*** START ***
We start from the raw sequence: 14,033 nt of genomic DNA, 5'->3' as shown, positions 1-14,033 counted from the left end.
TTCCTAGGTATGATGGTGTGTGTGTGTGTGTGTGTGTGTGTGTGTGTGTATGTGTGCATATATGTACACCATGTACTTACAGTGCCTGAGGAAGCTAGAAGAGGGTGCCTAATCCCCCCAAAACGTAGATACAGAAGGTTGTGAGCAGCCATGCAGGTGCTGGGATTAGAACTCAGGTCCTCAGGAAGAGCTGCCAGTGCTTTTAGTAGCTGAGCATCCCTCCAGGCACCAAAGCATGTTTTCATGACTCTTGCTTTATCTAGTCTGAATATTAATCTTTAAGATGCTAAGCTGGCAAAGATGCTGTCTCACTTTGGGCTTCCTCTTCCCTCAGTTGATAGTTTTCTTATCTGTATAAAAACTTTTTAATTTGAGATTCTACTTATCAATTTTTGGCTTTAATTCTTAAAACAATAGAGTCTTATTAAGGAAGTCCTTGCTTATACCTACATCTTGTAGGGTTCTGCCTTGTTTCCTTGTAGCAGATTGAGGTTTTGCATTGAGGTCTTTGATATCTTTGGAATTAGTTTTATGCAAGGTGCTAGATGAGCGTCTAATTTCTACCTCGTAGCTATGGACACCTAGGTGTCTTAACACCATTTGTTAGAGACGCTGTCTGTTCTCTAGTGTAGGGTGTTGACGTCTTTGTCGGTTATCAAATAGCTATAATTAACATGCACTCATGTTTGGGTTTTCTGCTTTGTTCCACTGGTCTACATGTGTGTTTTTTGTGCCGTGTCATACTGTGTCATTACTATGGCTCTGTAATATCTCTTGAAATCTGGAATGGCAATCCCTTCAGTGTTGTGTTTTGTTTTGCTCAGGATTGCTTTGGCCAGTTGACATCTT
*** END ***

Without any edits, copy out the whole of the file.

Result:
We start from the raw sequence: 14,033 nt of genomic DNA, 5'->3' as shown, positions 1-14,033 counted from the left end.
TTCCTAGGTATGATGGTGTGTGTGTGTGTGTGTGTGTGTGTGTGTGTGTATGTGTGCATATATGTACACCATGTACTTACAGTGCCTGAGGAAGCTAGAAGAGGGTGCCTAATCCCCCCAAAACGTAGATACAGAAGGTTGTGAGCAGCCATGCAGGTGCTGGGATTAGAACTCAGGTCCTCAGGAAGAGCTGCCAGTGCTTTTAGTAGCTGAGCATCCCTCCAGGCACCAAAGCATGTTTTCATGACTCTTGCTTTATCTAGTCTGAATATTAATCTTTAAGATGCTAAGCTGGCAAAGATGCTGTCTCACTTTGGGCTTCCTCTTCCCTCAGTTGATAGTTTTCTTATCTGTATAAAAACTTTTTAATTTGAGATTCTACTTATCAATTTTTGGCTTTAATTCTTAAAACAATAGAGTCTTATTAAGGAAGTCCTTGCTTATACCTACATCTTGTAGGGTTCTGCCTTGTTTCCTTGTAGCAGATTGAGGTTTTGCATTGAGGTCTTTGATATCTTTGGAATTAGTTTTATGCAAGGTGCTAGATGAGCGTCTAATTTCTACCTCGTAGCTATGGACACCTAGGTGTCTTAACACCATTTGTTAGAGACGCTGTCTGTTCTCTAGTGTAGGGTGTTGACGTCTTTGTCGGTTATCAAATAGCTATAATTAACATGCACTCATGTTTGGGTTTTCTGCTTTGTTCCACTGGTCTACATGTGTGTTTTTTGTGCCGTGTCATACTGTGTCATTACTATGGCTCTGTAATATCTCTTGAAATCTGGAATGGCAATCCCTTCAGTGTTGTGTTTTGTTTTGCTCAGGATTGCTTTGGCCAGTTGACATCTT